Canadian Underwriter

Five factors driving M&A activity in 2022

March 15, 2022   by Philip Porado

Puzzle pieces representing M&A.

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Calendar 2021 marked the first full year of positive mergers and acquisitions (M&A) performance for the world’s deal makers since 2016, said research compiled for WTW’s Quarterly Deal Performance Monitor.

The research, conducted in partnership with the M&A Research Center at The Bayes Business School, examines completed deals valued at or above US$100 million. It finds North American deal activity almost doubled, with 614 deals closing in 2021, compared with 325 in the prior 12 months.

“M&A activity in 2022 looks poised to match the peaks of 2015, although deals will remain susceptible to increasing challenges,” said Duncan Smithson, WTW’s senior director, HR mergers & acquisitions in North America. “High valuations, deal complexity, competition for high-quality assets and pandemic-fueled supply chain disruption will continue to have knock-on consequences for deal makers.”

The report identifies five M&A trends for 2022:

  1. Environmental, social and governance (ESG) priorities will be more important to CEOs, meaning decarbonization and other innovations that can mitigate climate risk will become core deal drivers.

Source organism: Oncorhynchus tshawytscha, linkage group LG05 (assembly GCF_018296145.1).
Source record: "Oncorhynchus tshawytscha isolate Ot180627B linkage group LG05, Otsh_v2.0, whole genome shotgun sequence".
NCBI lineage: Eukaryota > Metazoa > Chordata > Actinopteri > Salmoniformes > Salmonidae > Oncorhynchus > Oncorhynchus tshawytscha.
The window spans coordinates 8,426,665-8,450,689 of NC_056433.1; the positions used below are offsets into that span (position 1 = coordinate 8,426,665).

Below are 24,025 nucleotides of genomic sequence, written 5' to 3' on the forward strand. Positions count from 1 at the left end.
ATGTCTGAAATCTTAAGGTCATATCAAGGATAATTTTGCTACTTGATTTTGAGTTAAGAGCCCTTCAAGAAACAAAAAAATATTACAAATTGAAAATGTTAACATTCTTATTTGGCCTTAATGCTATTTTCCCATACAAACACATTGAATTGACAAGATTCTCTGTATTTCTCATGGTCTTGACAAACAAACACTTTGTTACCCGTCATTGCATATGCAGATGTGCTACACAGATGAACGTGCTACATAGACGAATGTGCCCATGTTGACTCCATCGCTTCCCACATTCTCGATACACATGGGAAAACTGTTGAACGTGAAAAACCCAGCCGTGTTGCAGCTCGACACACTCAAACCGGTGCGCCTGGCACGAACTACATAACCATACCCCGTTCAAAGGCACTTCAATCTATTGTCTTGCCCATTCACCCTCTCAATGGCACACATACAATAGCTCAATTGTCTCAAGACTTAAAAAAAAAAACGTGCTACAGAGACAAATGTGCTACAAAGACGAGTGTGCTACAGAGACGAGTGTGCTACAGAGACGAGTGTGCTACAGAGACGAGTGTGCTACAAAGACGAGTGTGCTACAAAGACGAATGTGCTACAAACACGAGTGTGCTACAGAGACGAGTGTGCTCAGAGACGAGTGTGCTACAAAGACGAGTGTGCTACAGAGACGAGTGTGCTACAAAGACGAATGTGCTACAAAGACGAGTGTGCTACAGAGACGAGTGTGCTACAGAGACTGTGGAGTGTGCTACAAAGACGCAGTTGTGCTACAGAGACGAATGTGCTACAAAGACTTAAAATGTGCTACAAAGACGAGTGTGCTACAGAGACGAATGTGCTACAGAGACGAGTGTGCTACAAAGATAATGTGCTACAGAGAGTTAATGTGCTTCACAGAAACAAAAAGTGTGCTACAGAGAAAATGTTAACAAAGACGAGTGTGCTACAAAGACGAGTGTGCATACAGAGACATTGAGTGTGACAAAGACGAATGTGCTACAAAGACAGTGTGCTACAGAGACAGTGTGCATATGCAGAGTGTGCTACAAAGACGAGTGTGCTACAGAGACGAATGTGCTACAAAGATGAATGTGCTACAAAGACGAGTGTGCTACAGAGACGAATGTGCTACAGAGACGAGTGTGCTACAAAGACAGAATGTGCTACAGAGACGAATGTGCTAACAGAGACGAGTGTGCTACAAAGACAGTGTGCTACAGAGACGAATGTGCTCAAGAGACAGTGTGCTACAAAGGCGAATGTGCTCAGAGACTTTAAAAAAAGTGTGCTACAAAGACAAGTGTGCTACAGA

2. Fallout from the Great Resignation means companies will accelerate digital transformation to attract and retain talent – particularly in fields like cybersecurity and software engineering. The research found deals valued over US$1 billion hit a record 293 and the report predicts strong deal making in 2022 as cash-rich companies make acquisitions aimed at adding or growing capabilities.
  3. Supply chain problems seen at the pandemic’s start, and exacerbated by cyberattacks and extreme weather during 2021, will drive companies to re-shore, near-shore or make acquisitions that improve their ability to deliver goods to customers.
  4. M&A activity will become less market sensitive. A hefty supply of deal capital from private equity firms and other investors means deals will still get done if the economy cools.
  5. Inflation and ESG issues could hurt deal performance. The report notes government regulation will likely intensify, particularly for technology companies. Geopolitical tensions are also a factor, with some deal-making pullback by China possibly spurring activity in Japan, India and southeast Asia.

This article is excerpted from the Feb.-Mar. issue of Canadian Underwriter.

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